1.4. Improved and then expanded nonprofit material donation program with more effective ways to meet their material needs; and collaboration with local churches to identify and connect them with the materials needed for their churches and congregations.
Facilities and Operations Objectives
2.1. Safe, code compliant building that is efficient, healthy and enhances retail experience with Phase 1 Facility improvements completed along with planning for Phase 2, including possible co-location.
2.2. More effective inventory turnover from enhanced systems, processes and technology making it easier for all clients and for LBC's staff to effectively manage client relationships, especially material donors and retail clients,
Fund Development/Finance Objectives
3.1. $1.3 million annual budget raised by at least 2/3 from increased sales and earned income, and 1/3 from increased philanthropic funding, including foundation and corporate support, and individual giving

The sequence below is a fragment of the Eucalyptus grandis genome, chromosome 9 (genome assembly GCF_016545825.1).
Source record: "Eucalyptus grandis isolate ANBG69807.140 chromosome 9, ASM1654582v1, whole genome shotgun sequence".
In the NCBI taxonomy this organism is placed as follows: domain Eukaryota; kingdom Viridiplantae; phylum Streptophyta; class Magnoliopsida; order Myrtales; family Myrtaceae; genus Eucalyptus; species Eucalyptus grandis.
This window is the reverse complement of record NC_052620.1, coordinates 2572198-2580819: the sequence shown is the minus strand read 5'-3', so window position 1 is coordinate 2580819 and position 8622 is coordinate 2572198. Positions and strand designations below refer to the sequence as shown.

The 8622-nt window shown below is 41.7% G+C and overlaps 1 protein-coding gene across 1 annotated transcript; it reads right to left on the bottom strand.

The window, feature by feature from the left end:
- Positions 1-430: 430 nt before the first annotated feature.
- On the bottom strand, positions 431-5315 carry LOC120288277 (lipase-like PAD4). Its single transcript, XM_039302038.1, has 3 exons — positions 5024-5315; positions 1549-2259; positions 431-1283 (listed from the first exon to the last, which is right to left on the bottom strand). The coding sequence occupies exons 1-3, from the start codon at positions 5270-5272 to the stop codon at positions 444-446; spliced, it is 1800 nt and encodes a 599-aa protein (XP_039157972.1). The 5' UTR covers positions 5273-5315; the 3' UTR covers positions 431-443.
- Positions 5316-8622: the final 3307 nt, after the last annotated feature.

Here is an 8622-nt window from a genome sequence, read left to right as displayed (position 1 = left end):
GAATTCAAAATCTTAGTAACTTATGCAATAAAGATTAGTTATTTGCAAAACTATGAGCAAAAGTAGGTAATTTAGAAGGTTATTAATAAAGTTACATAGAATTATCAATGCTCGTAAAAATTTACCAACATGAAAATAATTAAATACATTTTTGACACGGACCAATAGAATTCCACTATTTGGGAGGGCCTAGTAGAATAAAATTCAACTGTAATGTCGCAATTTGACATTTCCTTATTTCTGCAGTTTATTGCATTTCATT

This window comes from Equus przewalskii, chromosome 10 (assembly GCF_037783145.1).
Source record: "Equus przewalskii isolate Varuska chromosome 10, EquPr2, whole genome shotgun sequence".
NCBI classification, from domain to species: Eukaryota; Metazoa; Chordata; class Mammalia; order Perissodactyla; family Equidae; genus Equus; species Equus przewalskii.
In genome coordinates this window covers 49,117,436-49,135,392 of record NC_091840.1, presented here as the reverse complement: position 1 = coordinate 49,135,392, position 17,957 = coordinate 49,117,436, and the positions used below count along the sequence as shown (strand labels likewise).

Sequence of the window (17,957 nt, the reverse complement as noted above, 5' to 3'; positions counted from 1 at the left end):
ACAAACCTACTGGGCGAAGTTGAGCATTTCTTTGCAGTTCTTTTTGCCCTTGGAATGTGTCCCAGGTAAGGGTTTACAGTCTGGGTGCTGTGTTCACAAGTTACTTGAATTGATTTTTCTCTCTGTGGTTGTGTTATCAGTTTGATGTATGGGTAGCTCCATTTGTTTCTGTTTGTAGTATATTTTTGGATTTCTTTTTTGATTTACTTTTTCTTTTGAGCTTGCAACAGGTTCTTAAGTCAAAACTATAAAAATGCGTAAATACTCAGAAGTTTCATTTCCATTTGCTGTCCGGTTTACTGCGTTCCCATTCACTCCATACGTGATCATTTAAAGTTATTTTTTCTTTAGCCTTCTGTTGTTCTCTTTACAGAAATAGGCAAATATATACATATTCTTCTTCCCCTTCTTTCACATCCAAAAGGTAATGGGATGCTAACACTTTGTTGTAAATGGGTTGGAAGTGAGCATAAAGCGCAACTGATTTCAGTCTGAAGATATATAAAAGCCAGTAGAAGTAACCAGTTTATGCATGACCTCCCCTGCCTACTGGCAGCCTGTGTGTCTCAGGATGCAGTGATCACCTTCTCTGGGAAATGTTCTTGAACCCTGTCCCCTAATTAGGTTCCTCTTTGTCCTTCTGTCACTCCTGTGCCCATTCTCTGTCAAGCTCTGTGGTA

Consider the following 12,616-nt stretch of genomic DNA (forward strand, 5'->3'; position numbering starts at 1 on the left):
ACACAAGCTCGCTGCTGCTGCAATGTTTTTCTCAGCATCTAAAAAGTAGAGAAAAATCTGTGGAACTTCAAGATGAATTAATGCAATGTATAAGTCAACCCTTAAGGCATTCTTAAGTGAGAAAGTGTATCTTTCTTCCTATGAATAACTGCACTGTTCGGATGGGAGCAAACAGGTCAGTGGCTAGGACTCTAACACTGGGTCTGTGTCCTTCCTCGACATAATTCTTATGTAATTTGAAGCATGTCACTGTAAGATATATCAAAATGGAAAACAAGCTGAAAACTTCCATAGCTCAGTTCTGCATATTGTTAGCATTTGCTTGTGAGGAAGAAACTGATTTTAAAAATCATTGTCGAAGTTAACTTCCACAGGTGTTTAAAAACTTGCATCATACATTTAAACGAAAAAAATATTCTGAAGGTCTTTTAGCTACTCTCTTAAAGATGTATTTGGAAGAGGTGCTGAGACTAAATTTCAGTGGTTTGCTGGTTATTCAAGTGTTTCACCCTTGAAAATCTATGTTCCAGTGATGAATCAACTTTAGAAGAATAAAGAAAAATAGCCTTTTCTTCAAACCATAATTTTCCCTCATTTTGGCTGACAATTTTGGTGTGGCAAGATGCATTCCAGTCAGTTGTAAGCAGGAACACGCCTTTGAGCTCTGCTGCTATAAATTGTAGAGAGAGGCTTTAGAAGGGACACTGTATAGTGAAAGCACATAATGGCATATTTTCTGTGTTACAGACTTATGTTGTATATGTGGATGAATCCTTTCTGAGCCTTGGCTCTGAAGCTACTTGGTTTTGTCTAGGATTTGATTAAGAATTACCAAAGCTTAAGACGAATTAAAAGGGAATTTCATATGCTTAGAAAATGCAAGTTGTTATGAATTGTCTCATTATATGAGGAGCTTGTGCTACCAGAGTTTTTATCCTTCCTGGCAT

3.2. Develop 4-month operating reserve that covers breakeven expenses for effective fiscal stewardship.
Human Resources Objectives.
4.1. 90% retention of highly qualified staff and additional specialized staff (13-15 staff), including positions in Deconstruction and staff support for Resource Development/Community Outreach and Volunteer Management, ensuring their safety, providing professional development opportunities, enhancing teamwork and conducting succession planning.
4.2. Transitioned from an operations to governance Board with sustained leadership that effectively manages its own activities, is appropriately connected with staff and operations, but more involved in community outreach and fundraising, along with increased use of volunteers in DIY training and retail operations.